Although news reports everywhere are contradicting themselves during this fluid situation, the truth is Saddam might be hanged very soon, within the next few hours or days.
This comes at a time when the Bush project is collapsing in Iraq. On the American side, the number of U.S. troops killed will reach to 3000 in the next few days. On the Iraqi side, new attempts to create a pro-occupation coalition in the Iraqi government (led by Hakim, Hashimi, and Talbani-Barazani) failed after Sistani rejected the idea and refused to give his blessings. At the same time, an anti-occupation coalition is emerging inside and outside the Iraqi government and will include everyone except the failed pro-occupation alliance.
Clearly, there are problems.
- At the same time that millions of Iraqis were and are still being killed, injured, and displaced because of the U.S. interventions;
At the same time that the Iraqi social fabric is being destroyed and turned into fragments; At the same time that the state Iraq is being literally "wiped off the map" and cut apart; At the same time that everyday in Iraq is worse than the day before; And at the same time that tens of thousands of U.S. solders are being killed, injured, and traumatized for the rest of their lives and trillions of the U.S. taxpayers' money wasted -
--the one and only victory that the Bush administration can claim is hanging the former dictator.
The U.S. administration will use Saddam to distract public opinion from the atrocities going on by parading this fake "victory." It will then also bury the executed body of Saddam along with all the secrets we're not supposed to know, continuing to leave us in the dark.
The crimes of Saddam
With all due respect to the 158 victims of Al-Dujail - where an assassination attempt was made against Saddam -- and their families, this incident was minor when compared to the other major atrocities committed during Saddam's era and supported by the U.S.,
These atrocities included the War on Iran (and the U.S. military support), the dirty political deals (like giving the green light to Saddam's attack on Kuwait and the following written permission to the Iraqi government in Safwan to crush the southern revolution in 1991). They also included the chemical weapons sold to Iraq (like the ones used against Iran on the war fronts, and Iraqi Kurds in the north of Iraq). And there were many more political and economical secret deals and crimes against Iraqis and other people in the region.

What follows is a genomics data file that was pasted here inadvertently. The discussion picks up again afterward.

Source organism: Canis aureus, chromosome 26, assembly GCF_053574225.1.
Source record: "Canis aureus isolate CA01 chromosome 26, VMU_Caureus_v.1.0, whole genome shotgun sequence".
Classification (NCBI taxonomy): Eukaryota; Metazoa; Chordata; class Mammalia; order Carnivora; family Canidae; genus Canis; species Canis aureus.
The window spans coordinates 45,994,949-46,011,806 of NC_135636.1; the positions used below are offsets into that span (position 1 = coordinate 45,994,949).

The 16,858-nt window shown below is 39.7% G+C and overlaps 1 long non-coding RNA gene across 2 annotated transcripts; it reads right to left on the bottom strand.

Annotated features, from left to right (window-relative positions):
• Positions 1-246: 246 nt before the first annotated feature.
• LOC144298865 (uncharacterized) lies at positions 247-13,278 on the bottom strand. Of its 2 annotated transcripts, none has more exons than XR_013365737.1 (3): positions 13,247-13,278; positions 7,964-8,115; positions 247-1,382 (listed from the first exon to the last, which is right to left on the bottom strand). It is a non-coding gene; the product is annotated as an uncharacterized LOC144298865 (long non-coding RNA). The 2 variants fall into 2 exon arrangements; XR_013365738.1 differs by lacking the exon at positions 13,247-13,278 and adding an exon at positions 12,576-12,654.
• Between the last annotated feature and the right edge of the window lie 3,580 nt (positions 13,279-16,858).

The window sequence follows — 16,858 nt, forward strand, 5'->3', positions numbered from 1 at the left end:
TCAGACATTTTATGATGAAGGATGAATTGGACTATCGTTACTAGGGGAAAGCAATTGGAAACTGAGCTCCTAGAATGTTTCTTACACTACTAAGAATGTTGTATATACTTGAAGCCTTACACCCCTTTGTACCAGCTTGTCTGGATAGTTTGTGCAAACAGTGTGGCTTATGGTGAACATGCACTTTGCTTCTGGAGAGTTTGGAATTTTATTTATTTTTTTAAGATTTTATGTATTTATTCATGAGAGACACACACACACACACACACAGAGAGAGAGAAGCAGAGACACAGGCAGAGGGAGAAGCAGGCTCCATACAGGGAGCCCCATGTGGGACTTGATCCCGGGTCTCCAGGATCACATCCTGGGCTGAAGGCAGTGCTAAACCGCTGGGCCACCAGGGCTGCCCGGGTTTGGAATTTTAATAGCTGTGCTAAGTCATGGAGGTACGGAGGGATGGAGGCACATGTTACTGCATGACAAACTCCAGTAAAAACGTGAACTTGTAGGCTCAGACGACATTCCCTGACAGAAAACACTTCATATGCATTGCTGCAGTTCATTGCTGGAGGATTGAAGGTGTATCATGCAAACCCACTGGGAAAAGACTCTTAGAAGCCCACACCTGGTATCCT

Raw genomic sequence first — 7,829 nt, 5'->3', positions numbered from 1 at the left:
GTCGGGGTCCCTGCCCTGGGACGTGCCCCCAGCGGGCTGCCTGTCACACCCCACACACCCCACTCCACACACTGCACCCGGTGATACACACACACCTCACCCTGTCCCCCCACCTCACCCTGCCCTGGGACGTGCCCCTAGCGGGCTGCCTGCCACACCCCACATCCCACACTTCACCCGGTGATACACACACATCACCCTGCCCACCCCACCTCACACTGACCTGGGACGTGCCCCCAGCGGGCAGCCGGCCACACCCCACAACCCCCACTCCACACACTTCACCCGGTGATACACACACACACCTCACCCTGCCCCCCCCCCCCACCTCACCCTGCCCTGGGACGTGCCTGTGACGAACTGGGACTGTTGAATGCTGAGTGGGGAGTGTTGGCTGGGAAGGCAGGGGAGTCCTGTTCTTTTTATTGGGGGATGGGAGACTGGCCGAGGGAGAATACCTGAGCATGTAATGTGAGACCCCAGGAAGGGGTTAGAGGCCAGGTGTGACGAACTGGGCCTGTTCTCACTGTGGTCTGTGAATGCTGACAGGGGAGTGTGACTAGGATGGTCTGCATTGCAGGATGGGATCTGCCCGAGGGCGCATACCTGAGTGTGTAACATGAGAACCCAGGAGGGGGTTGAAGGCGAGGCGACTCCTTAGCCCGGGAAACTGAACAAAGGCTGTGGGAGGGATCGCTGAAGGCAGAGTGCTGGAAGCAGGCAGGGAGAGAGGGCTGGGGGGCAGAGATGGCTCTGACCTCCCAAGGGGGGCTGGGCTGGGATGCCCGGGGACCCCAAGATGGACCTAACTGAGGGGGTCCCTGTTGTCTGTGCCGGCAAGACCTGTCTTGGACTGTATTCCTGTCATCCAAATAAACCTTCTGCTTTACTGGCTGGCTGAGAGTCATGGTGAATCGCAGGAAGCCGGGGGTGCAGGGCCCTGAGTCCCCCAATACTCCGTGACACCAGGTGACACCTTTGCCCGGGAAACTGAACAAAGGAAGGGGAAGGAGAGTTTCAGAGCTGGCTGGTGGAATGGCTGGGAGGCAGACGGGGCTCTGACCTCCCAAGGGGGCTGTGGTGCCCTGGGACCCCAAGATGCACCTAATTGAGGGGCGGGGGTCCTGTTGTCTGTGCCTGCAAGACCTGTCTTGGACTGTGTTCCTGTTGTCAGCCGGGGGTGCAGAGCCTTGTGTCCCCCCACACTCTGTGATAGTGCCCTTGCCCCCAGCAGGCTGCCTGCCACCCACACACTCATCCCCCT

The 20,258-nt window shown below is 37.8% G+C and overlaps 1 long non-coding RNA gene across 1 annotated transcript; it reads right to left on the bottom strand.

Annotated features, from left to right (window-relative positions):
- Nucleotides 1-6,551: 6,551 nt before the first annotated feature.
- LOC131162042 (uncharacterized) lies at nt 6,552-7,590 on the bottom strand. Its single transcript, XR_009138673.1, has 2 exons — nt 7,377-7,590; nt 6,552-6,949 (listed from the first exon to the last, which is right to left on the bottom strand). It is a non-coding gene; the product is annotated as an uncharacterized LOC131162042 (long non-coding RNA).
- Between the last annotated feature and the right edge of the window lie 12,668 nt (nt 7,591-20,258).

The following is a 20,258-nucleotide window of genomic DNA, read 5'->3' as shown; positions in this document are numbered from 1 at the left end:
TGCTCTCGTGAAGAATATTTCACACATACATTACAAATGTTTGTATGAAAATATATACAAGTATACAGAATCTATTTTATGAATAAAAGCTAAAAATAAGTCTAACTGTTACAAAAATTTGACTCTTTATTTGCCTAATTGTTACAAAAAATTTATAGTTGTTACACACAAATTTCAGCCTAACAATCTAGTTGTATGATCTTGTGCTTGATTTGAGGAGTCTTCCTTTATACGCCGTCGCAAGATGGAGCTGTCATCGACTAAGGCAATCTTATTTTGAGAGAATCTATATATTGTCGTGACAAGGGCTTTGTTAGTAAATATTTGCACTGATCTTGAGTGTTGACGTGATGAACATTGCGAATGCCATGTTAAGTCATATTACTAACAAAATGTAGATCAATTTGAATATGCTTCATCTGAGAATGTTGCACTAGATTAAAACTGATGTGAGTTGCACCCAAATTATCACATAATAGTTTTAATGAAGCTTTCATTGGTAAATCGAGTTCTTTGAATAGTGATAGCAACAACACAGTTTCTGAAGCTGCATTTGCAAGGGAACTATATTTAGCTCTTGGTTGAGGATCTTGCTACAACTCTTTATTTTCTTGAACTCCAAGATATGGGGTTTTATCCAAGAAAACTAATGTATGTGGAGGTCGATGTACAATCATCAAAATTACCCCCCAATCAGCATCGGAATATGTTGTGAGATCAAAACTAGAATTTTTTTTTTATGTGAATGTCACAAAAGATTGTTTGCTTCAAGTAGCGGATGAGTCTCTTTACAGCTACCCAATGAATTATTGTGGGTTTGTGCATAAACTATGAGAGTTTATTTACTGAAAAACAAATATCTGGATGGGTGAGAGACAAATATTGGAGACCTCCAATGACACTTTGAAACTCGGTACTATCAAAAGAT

There are many people, like Mr. Tareq Aziz, the former Iraqi Vice President and Prime Minister, who are still asking to testify in cases related to Al-Dujail and Al-Anfal (the attacks against Kurds). Aziz said that he has information that will "embarrass many people inside and outside Iraq". But there were people were denied the chance to let us all know the truth, because this truth is not convenient to the Bush administration.
Saddam indeed was a brutal dictator.
The fact that atrocities worse than those caused by him are now going on during the occupation, should make the Bush administration feel ashamed that they have made Saddam's brutal dictatorship look like a walk in the park.
What happens next Iraqis don't miss Saddam, but they miss their national government that was inherited by the Baath regime and was destroyed under this occupation.
Iraqis don't miss Saddam, but they miss their national government that was inherited by the Baath regime and was destroyed under this occupation.
Saddam's life or death is irrelevant to the current Iraqi situation. Iraqis are fighting to hold their country together and get it back from the foreign occupiers. Saddam's recent trial and imminent execution are nothing more than evidence of how foreign interventions to change political regimes will destroy entire countries and split entire nations. The current situation in Iraq is a good indicator for how Iran and Syria, or other countries, would look if the U.S. administration went ahead and interfered and changed their political regimes.
Iraqis were besieged by more than eight revolutions and coup d'états since the end of the British occupation in 1921. Yet, none of those events destroyed Iraq the way the current U.S.-led occupation has and continues to.
These devastating events, the senseless deaths and political skulduggery, and the annihilation of an independent state have proven that Iraqis are the only ones who have the capability, and the right, to change their political regime without destroying their country.
The only way a certain regime can be changed, or enhanced, without destroying the rest of the country is when the change comes from within; when the people are given the chance to change their own regimes by themselves. Otherwise, we'll end up having other Iraqs around the region and the rest of the world.
Written in collaboration with Jennifer Hicks